Solar Eclipse: Webster University to Host Educational Viewing Event on Campus

May. 3, 2017

Solar Eclipse: Webster to Celebrate Rare Event on Campus
The path of the eclipse's totality will cross the home campus in Webster Groves. (Click image for larger version and detailed maps of locales across the St. Louis region.)

Nearly 99 years ago on June 8, 1918, a total solar eclipse tracked across the United States. For two minutes and 23 seconds at 5:07 p.m. on an early summer evening, regions of Earth were plunged into darkness. Since then, this has not happened again to North America...until this year! 

Webster University’s Department of Biological Sciences and the College of Arts and Sciences will host festivities celebrating and observing the full solar eclipse on Monday, Aug. 21, 2017.

Webster's home campus in Webster Groves is right in the path of the totality, which is the narrow path where the moon completely blocks out the sun.

Eclipse Events Planned Aug. 21

Astronomy enthusiasts, friends, family, students and colleagues are all invited to join friends at the Webster Groves campus to observe this rare, beautiful celestial phenomenon.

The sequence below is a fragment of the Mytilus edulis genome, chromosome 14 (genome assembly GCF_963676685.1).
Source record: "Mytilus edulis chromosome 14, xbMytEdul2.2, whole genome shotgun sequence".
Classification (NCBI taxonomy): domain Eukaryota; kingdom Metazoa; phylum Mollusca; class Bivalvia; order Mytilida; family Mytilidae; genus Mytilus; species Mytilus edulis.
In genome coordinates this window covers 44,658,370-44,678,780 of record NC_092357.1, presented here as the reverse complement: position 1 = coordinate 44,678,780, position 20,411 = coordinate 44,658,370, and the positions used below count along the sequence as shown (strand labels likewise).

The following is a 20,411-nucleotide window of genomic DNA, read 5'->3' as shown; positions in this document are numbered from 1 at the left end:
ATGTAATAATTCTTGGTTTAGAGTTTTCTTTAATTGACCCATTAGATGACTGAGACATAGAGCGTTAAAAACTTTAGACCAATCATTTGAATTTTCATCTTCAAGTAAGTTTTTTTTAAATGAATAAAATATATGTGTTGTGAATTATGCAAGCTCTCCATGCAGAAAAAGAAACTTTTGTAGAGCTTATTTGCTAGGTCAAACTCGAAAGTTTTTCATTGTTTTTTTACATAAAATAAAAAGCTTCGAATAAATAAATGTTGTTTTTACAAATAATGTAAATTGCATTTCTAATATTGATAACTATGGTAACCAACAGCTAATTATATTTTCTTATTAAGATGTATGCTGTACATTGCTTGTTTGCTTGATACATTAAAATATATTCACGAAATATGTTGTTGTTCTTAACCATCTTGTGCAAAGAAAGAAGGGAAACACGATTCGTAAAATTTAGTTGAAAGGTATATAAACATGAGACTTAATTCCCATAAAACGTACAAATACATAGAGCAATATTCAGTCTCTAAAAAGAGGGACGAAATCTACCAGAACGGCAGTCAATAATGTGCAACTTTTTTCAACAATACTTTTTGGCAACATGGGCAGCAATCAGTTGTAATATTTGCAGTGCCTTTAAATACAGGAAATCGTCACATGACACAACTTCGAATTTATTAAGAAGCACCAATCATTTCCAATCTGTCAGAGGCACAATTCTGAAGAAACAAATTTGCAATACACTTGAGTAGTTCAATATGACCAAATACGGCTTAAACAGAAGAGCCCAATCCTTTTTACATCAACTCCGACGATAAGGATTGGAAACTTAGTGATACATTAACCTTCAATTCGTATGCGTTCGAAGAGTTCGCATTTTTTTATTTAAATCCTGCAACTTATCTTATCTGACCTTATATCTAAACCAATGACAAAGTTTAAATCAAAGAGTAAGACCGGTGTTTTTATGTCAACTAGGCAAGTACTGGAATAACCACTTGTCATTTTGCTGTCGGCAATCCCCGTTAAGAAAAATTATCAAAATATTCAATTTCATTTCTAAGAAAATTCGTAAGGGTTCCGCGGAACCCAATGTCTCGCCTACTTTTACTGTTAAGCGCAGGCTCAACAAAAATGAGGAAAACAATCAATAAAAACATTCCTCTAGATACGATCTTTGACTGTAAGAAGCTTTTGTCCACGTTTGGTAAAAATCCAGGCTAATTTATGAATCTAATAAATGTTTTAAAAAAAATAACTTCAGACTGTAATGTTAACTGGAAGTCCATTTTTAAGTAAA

The path of the solar eclipse, the first tracking across the United States since 1918.
The path of the eclipse across the U.S. 
(Click image for larger version.)
  • Festivities commence at 11 a.m. in the East Academic Building, with refreshments and educational presentations by our Webster professors who will discuss the history and science behind solar and lunar eclipses.  
  • Stay tuned for kid-friendly science activities, learn expert photography tips, or grab lunch at one of the local food trucks.
  • Then pick up a complimentary pair of safety glasses before everyone heads across the street to the top level of the Garden Avenue parking garage to view the eclipse.
  • The eclipse will occur in totality at 1:17 p.m. Central Time, and the darkness will last for approximately 1 minute and 15 seconds. With an eclipse toast on the garage rooftop, we will complete the day's celebration.

This won’t happen again near St. Louis until April 8, 2024, so now is your chance to participate! Come watch the action with us and celebrate science. 

For more information, please contact Webster Biological Sciences professors Ravin Kodikara at ravinkodikara30@webster.edu or Victoria Brown-Kennerly at vbrownkennerly64@webster.edu.

For more on the eclipse and expanded versions of the eclipse path pictured in this post, visit eclipse2017.org.

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